Category Archives: Nature


The first time Husband brought me to Winona, probably in summer of 1978, he introduced me to people in town, people out in the country, and one person in a boathouse (which is what residents prefer to call it, rather than houseboat). It was a tiny one room affair, compact and cleverly furnished, and I remember thinking how fun it would be to live there down on the river. It was so compact! I thought it would be similar to living in the trailer as we had those three summers I’ve written here about – very freeing to downsize, and get closer to nature.

I haven’t been aboard a boathouse since moving back here, but have driven on Latsch Island (in the Mississippi, between Winona and Wisconsin) – the boathouse community seems alive and well. I see that MPR recently did a short piece by Catharine Richert, based in Rochester on what it takes to live in a boathouse – not many residents tough it out for the entire winter. There are the animals (muskrats, turtles, snakes, spiders, mice, frogs) to contend with. Then there is the special “maintenance” invisible to landlubbers: ice buildup during the freeze-thaw cycle. The article states: “Unless the ice is kept at bay, water might flood in through a crack under a door or at the seam between the hull and an outer wall. It can pull the house apart, or under.”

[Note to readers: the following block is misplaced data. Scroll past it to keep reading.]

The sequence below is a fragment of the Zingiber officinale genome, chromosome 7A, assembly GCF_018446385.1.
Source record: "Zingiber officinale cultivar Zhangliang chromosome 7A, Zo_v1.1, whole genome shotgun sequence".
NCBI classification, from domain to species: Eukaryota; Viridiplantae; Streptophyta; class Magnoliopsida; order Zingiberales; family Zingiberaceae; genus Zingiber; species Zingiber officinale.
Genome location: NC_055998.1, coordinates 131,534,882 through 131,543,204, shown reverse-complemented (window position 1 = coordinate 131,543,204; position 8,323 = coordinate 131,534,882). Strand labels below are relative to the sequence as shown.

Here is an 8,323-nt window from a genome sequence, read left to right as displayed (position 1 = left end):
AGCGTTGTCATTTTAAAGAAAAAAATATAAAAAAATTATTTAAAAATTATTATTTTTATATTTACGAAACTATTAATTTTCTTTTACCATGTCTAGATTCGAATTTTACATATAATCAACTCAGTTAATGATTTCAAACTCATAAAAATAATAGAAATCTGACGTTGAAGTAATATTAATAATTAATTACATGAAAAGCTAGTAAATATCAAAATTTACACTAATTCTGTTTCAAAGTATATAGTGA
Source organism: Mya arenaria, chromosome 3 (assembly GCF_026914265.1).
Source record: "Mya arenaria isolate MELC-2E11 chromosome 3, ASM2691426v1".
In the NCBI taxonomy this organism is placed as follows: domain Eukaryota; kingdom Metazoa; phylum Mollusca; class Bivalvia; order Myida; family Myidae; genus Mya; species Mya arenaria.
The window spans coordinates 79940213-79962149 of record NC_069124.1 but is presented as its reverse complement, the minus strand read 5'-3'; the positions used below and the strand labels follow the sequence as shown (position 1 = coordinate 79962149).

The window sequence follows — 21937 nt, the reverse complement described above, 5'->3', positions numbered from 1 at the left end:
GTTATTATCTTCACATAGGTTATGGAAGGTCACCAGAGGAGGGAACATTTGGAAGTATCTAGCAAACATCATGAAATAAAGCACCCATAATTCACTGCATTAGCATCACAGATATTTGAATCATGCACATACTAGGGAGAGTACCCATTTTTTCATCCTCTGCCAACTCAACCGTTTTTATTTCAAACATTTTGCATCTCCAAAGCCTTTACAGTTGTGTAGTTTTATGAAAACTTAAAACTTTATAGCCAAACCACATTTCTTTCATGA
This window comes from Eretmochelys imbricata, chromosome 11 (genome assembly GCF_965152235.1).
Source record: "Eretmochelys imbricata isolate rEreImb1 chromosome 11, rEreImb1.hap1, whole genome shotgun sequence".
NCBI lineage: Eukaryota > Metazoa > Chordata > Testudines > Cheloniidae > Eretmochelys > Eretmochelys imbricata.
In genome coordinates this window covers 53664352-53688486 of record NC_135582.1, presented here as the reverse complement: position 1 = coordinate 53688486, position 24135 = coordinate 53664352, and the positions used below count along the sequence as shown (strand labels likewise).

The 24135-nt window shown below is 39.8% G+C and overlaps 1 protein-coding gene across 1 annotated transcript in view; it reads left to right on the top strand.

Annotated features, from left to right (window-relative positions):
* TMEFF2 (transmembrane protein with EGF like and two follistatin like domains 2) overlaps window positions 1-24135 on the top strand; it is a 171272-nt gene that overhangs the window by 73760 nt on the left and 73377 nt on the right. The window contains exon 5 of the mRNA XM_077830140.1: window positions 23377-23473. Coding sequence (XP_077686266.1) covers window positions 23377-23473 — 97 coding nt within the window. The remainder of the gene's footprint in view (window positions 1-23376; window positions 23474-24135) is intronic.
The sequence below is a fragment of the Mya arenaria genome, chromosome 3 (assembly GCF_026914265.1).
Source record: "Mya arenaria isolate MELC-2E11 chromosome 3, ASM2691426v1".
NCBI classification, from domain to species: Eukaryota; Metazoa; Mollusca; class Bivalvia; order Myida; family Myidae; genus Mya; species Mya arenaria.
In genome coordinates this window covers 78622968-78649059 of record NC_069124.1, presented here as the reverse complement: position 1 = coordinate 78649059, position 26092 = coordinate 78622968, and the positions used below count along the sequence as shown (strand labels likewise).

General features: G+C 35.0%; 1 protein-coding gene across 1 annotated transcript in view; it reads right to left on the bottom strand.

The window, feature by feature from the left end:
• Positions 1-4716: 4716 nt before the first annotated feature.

But a close-knit community has grown up over the decades, demonstrating “ongoing communal learning with lessons passed on from houseboat owner to houseboat owner”, since there is no Boathouse Guidebook. Richie Swanson tells, for instance, of  ” ‘popping barrels’ — the ritual of forcing sealed plastic barrels under a houseboat to help it float, which Swanson said can take off a finger or a foot if you’re not careful. Swanson said the process is often a group effort among people who share a passion.”

A friend of mine is pictured toward the end of the article… in the purple slippers. She now lives in town, but keeps her boathouse for a work studio. I hope to see this place in person some day.